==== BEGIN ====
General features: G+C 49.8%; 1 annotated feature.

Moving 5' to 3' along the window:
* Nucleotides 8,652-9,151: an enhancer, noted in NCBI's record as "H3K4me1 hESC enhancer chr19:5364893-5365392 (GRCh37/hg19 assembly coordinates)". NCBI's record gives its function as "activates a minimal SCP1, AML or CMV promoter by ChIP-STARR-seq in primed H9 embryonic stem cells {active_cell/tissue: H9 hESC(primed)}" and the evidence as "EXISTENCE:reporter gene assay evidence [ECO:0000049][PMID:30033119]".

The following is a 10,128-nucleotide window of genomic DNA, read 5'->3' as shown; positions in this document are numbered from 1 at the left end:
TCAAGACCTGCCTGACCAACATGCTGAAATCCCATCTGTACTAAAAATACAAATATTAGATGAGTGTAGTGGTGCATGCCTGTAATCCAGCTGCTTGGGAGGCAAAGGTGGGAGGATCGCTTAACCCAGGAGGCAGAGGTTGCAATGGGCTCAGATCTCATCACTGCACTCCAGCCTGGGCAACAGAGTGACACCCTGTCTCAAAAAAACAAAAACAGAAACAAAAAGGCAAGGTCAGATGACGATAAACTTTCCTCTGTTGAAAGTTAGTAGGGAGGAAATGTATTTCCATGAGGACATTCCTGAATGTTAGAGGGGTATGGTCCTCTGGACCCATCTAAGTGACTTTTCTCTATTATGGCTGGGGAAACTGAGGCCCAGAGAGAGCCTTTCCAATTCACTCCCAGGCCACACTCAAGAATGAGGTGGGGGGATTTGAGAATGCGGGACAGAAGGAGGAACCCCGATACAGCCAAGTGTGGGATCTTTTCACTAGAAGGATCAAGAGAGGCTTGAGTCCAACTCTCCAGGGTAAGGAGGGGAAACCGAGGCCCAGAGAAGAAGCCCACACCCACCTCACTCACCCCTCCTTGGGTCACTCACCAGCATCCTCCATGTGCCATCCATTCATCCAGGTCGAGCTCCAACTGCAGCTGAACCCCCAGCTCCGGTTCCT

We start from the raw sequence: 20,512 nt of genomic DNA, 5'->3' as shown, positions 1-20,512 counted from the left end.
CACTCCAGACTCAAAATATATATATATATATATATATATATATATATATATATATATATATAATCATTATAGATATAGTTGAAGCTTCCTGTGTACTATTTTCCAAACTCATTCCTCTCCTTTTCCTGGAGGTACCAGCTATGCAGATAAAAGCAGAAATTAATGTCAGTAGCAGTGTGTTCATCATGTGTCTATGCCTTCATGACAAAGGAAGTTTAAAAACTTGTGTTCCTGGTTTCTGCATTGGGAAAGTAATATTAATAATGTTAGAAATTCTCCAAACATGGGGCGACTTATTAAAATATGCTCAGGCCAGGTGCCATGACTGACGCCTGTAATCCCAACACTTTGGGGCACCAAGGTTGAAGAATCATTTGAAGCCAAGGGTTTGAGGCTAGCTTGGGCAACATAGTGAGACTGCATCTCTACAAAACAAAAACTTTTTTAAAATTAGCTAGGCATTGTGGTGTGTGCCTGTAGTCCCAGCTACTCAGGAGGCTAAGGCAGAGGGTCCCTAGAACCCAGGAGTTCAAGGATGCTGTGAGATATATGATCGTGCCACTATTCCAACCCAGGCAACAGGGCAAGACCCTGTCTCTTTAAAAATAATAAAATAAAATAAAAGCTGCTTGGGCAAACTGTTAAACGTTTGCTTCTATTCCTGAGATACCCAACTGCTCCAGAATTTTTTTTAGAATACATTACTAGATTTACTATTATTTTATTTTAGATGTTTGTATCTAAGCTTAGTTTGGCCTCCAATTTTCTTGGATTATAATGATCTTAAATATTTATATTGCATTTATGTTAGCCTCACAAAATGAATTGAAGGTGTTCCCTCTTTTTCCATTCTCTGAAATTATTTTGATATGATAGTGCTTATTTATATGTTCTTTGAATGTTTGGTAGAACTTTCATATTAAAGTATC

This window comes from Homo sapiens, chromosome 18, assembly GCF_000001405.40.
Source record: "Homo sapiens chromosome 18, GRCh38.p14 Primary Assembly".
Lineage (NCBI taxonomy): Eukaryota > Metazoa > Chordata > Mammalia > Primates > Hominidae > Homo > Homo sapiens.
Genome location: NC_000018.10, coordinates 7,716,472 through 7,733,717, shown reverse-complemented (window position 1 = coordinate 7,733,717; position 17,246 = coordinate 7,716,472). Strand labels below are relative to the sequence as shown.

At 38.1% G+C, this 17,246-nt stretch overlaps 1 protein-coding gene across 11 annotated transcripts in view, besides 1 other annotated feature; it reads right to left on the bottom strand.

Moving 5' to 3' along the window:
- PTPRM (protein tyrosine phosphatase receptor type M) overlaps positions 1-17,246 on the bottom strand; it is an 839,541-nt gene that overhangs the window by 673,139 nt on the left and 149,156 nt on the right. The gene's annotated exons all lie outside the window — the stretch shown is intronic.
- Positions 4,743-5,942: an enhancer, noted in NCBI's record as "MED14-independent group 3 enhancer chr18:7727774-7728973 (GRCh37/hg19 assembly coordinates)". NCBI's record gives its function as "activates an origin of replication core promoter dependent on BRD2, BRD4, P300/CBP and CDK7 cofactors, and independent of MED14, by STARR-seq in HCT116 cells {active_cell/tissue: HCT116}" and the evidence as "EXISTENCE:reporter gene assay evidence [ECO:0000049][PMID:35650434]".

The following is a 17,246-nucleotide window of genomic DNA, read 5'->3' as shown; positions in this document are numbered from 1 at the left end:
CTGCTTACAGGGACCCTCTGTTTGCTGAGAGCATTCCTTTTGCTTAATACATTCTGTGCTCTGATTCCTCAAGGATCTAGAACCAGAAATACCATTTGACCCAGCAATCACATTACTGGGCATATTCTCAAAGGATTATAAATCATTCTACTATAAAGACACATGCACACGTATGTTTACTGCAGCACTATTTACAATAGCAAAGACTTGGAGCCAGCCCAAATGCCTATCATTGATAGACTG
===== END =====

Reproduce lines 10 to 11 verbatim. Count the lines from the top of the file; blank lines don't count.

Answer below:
Lineage (NCBI taxonomy): Eukaryota > Metazoa > Chordata > Mammalia > Primates > Hominidae > Homo > Homo sapiens.
Genome location: NC_000018.10, coordinates 7,716,472 through 7,733,717, shown reverse-complemented (window position 1 = coordinate 7,733,717; position 17,246 = coordinate 7,716,472). Strand labels below are relative to the sequence as shown.